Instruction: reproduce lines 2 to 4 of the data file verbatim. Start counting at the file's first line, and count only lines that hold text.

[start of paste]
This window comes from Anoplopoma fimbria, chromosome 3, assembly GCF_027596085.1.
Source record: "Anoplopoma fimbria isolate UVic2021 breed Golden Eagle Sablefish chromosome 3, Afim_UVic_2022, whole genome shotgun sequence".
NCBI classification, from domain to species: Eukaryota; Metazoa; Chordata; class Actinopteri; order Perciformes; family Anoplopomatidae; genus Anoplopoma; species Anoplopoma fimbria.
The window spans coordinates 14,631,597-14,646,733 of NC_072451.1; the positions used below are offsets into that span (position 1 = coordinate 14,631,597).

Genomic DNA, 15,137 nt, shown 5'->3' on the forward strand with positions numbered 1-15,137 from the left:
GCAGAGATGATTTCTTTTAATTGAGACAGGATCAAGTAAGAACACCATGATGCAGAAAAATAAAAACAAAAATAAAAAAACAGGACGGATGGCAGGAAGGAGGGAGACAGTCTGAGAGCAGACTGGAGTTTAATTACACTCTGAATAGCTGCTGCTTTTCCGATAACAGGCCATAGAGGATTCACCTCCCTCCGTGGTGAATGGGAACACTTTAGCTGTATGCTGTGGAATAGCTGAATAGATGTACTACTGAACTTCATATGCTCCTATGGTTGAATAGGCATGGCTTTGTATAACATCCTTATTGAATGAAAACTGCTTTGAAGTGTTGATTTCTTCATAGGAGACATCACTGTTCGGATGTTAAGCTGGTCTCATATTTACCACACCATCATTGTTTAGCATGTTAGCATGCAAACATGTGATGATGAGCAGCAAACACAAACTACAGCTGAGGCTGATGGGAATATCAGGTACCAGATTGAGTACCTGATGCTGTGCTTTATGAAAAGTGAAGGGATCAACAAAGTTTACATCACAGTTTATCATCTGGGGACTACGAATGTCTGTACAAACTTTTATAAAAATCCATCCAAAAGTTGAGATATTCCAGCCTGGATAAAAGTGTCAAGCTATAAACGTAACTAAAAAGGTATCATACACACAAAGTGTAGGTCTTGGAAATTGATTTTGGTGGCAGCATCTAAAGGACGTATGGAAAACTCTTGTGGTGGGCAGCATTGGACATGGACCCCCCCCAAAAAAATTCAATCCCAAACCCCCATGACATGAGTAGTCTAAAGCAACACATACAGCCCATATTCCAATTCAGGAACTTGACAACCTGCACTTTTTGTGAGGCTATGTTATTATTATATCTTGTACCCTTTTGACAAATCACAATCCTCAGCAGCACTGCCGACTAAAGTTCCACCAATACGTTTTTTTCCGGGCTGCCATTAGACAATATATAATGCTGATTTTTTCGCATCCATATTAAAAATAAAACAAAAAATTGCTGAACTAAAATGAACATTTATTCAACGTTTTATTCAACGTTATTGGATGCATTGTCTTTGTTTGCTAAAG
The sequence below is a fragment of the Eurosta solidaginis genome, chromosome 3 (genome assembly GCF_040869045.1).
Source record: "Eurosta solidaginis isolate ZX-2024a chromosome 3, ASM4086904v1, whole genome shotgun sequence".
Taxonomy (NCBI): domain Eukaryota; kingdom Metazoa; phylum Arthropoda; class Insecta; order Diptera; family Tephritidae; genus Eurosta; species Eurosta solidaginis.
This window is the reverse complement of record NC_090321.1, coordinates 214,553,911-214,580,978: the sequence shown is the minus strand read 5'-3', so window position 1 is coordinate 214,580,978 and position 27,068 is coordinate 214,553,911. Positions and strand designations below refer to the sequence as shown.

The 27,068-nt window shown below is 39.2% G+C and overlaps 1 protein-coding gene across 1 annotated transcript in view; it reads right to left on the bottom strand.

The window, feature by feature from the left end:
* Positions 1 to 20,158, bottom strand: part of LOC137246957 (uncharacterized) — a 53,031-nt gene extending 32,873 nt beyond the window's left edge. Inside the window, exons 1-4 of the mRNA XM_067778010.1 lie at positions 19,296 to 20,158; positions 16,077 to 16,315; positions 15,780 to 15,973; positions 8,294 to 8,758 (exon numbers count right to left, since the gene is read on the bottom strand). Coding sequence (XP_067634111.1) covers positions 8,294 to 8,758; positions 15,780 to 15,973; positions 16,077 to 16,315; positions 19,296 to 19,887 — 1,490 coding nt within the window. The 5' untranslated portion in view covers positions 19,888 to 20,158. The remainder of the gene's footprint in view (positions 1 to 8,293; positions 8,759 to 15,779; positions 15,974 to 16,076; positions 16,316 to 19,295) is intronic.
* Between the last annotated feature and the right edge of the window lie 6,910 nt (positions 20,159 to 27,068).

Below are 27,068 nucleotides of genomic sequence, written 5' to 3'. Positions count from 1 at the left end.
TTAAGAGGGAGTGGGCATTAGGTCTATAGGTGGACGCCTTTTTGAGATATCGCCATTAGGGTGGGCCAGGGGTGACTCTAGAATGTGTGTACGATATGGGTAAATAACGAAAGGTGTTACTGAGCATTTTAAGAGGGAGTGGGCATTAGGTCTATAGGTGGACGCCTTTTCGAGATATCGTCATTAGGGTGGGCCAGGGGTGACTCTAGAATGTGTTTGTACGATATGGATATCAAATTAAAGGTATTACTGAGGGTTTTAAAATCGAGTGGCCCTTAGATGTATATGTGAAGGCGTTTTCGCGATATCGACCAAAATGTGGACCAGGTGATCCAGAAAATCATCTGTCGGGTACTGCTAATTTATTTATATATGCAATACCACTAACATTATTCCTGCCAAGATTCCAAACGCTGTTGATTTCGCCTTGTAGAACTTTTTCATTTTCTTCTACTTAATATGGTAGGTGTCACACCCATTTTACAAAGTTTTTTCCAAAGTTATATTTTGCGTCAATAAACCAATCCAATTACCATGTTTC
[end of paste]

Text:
Source record: "Anoplopoma fimbria isolate UVic2021 breed Golden Eagle Sablefish chromosome 3, Afim_UVic_2022, whole genome shotgun sequence".
NCBI classification, from domain to species: Eukaryota; Metazoa; Chordata; class Actinopteri; order Perciformes; family Anoplopomatidae; genus Anoplopoma; species Anoplopoma fimbria.
The window spans coordinates 14,631,597-14,646,733 of NC_072451.1; the positions used below are offsets into that span (position 1 = coordinate 14,631,597).